Professionals are emphasizing that medications act differently when tried by children within the autism spectrum, following research with regard to the effectiveness of SSRIs.
"Not all the SSRIs currently in use have undergone controlled trials for autistic spectrum disorders, but parents are often anxious to try treatments regardless of the lack of evidence..."It's important that doctors are open about the lack of evidence, and explain any risks fully, before prescribing these treatments," said Williams. (link)
Serotonin Reuptake Inhibitors (SSRIs) Include: fluoxetine (Prozac), sertraline (Zoloft), paroxetine (Paxil), citalopram (Celexa), escitalopram (Lexapro), fluvoxamine (Luvox). Some have been approved for use in children, but others have only been used off label.
Venlafaxine (Effexor), is closely related to SSRIs.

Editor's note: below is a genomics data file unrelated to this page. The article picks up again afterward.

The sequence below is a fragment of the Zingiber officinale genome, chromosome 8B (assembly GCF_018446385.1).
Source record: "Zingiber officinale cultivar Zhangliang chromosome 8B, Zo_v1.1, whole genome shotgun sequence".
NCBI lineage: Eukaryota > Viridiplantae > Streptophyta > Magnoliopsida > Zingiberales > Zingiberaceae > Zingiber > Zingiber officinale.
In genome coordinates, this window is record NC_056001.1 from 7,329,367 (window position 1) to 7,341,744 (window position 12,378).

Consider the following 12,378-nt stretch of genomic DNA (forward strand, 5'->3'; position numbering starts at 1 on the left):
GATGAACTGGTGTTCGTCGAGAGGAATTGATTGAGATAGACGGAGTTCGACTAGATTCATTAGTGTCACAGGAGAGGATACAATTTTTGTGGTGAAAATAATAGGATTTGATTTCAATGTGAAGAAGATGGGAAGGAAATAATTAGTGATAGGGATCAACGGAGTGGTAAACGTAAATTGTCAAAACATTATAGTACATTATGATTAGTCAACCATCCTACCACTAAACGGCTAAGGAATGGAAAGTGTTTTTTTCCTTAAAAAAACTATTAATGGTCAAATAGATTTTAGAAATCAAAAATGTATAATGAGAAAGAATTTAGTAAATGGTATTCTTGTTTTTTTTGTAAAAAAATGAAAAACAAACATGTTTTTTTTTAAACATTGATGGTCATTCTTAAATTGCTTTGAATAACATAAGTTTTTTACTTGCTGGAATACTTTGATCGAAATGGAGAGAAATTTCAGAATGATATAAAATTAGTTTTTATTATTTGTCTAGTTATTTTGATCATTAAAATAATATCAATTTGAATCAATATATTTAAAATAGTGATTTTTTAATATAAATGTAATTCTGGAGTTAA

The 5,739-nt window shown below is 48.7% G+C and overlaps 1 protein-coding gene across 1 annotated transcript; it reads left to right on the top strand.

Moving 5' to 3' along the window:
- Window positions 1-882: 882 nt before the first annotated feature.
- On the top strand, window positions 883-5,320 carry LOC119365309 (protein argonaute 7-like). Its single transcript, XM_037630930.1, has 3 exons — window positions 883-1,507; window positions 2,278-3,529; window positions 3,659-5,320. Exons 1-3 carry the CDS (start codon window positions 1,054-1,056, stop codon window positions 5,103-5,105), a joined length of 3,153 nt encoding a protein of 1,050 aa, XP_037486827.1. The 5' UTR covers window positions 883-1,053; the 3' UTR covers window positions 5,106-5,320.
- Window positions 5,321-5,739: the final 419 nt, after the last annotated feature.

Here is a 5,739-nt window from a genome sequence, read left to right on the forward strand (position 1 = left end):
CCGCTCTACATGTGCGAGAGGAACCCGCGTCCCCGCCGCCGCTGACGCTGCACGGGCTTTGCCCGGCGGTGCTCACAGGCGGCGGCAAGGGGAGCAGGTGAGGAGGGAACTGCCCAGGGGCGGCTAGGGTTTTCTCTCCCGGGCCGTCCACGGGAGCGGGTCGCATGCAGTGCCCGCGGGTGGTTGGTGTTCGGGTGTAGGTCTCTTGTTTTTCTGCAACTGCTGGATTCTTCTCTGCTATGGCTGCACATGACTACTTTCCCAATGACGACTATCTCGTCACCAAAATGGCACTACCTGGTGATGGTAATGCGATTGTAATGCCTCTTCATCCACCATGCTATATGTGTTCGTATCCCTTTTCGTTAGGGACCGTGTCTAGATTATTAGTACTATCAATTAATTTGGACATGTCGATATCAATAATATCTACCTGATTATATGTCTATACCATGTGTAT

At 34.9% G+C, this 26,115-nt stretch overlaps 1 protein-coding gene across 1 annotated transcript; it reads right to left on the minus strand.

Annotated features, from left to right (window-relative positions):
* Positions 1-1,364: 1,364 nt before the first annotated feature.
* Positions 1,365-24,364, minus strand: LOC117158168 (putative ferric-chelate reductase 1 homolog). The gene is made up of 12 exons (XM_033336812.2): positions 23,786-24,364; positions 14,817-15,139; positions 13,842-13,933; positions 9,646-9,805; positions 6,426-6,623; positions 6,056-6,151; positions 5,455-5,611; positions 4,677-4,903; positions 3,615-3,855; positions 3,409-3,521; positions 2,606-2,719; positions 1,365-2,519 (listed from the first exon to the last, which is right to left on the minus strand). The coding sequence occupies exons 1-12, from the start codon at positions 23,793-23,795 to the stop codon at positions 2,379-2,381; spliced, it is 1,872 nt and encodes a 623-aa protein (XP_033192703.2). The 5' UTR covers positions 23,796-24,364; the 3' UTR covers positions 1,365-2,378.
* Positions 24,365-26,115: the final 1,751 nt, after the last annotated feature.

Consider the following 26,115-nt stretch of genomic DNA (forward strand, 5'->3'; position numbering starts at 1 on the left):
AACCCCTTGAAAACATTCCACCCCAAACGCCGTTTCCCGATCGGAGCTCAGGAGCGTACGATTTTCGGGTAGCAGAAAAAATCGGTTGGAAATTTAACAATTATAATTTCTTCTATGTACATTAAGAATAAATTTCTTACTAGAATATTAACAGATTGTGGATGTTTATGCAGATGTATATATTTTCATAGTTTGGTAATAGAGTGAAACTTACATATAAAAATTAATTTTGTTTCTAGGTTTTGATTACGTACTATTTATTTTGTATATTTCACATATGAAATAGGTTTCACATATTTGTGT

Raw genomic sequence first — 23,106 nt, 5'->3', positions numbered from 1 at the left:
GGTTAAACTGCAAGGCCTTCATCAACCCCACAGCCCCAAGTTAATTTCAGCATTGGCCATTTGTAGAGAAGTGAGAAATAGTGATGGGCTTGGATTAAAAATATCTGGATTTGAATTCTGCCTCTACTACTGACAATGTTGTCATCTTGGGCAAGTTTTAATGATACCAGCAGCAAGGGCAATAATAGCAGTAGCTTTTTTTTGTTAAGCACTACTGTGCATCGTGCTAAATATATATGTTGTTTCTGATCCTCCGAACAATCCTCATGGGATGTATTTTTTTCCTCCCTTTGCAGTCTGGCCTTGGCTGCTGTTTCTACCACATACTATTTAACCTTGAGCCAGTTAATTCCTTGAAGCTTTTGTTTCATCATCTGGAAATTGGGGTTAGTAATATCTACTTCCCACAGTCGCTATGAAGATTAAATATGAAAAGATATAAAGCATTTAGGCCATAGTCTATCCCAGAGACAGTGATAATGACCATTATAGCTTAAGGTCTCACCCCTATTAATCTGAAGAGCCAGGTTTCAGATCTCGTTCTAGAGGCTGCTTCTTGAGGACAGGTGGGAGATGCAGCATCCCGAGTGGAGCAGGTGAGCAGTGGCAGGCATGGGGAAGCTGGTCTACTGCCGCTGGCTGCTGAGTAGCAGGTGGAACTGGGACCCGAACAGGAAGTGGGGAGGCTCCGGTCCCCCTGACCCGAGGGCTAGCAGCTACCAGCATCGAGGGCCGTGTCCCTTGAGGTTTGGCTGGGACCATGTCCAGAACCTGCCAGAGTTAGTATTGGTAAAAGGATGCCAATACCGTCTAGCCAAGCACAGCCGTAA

What has previously been known with regard to SSRIs is the fact that - a small subset of adolescents antidepressants may increase the risk for suicidal behaviors (link). Now, research into affects of SSRI on the younger autism spectrum population conclude: ...Overall, the researchers found no benefit in the five trials in children and some evidence of serious harm, including one child who suffered a prolonged seizure after taking citalopram. (link) It is not that there has not been an awareness in the medical community with regard to the overall complications that medicating presents in children, it is just that so many children are on them that better understanding has become an impreative for all the players involved - especially parents.
Paxil was tried on my severely autistic daughter Sarah when she was younger because a doctor suspected a behavior (that actually turned out to be associated with interstitial cystitis) was obsessive compulsive. The short term use of Paxil resulted in violence that had not been previously exhibited by my daughter. Fortunately, we were able to treat her for the interstitial cystitis and her behavior of going to the bathroom all the time ceased.